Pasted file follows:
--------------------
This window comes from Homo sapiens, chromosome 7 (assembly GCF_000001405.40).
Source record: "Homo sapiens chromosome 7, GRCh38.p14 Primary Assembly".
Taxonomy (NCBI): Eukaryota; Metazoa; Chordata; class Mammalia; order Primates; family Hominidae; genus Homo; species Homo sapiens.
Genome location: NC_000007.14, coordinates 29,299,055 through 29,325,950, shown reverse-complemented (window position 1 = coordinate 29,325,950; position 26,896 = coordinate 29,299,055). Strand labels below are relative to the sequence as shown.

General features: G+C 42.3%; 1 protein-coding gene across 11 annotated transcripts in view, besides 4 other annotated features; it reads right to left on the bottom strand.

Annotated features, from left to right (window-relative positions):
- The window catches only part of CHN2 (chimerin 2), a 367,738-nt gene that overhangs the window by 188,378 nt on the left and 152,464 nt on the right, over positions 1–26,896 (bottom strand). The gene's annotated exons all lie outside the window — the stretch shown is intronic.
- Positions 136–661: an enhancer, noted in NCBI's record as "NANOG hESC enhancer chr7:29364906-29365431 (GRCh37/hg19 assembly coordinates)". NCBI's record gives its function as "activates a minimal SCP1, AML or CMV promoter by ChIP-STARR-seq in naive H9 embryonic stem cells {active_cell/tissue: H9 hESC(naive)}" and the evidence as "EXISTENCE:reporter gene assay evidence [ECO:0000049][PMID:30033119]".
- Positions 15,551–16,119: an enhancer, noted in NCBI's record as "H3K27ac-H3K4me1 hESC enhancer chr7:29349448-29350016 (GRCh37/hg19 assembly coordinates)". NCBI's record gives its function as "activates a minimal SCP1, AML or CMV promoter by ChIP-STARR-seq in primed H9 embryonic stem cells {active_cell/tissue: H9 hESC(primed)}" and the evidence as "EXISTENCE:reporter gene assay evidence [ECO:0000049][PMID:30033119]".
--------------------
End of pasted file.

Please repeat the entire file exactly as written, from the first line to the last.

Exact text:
This window comes from Homo sapiens, chromosome 7 (assembly GCF_000001405.40).
Source record: "Homo sapiens chromosome 7, GRCh38.p14 Primary Assembly".
Taxonomy (NCBI): Eukaryota; Metazoa; Chordata; class Mammalia; order Primates; family Hominidae; genus Homo; species Homo sapiens.
Genome location: NC_000007.14, coordinates 29,299,055 through 29,325,950, shown reverse-complemented (window position 1 = coordinate 29,325,950; position 26,896 = coordinate 29,299,055). Strand labels below are relative to the sequence as shown.

General features: G+C 42.3%; 1 protein-coding gene across 11 annotated transcripts in view, besides 4 other annotated features; it reads right to left on the bottom strand.

Annotated features, from left to right (window-relative positions):
- The window catches only part of CHN2 (chimerin 2), a 367,738-nt gene that overhangs the window by 188,378 nt on the left and 152,464 nt on the right, over positions 1–26,896 (bottom strand). The gene's annotated exons all lie outside the window — the stretch shown is intronic.
- Positions 136–661: an enhancer, noted in NCBI's record as "NANOG hESC enhancer chr7:29364906-29365431 (GRCh37/hg19 assembly coordinates)". NCBI's record gives its function as "activates a minimal SCP1, AML or CMV promoter by ChIP-STARR-seq in naive H9 embryonic stem cells {active_cell/tissue: H9 hESC(naive)}" and the evidence as "EXISTENCE:reporter gene assay evidence [ECO:0000049][PMID:30033119]".
- Positions 15,551–16,119: an enhancer, noted in NCBI's record as "H3K27ac-H3K4me1 hESC enhancer chr7:29349448-29350016 (GRCh37/hg19 assembly coordinates)". NCBI's record gives its function as "activates a minimal SCP1, AML or CMV promoter by ChIP-STARR-seq in primed H9 embryonic stem cells {active_cell/tissue: H9 hESC(primed)}" and the evidence as "EXISTENCE:reporter gene assay evidence [ECO:0000049][PMID:30033119]".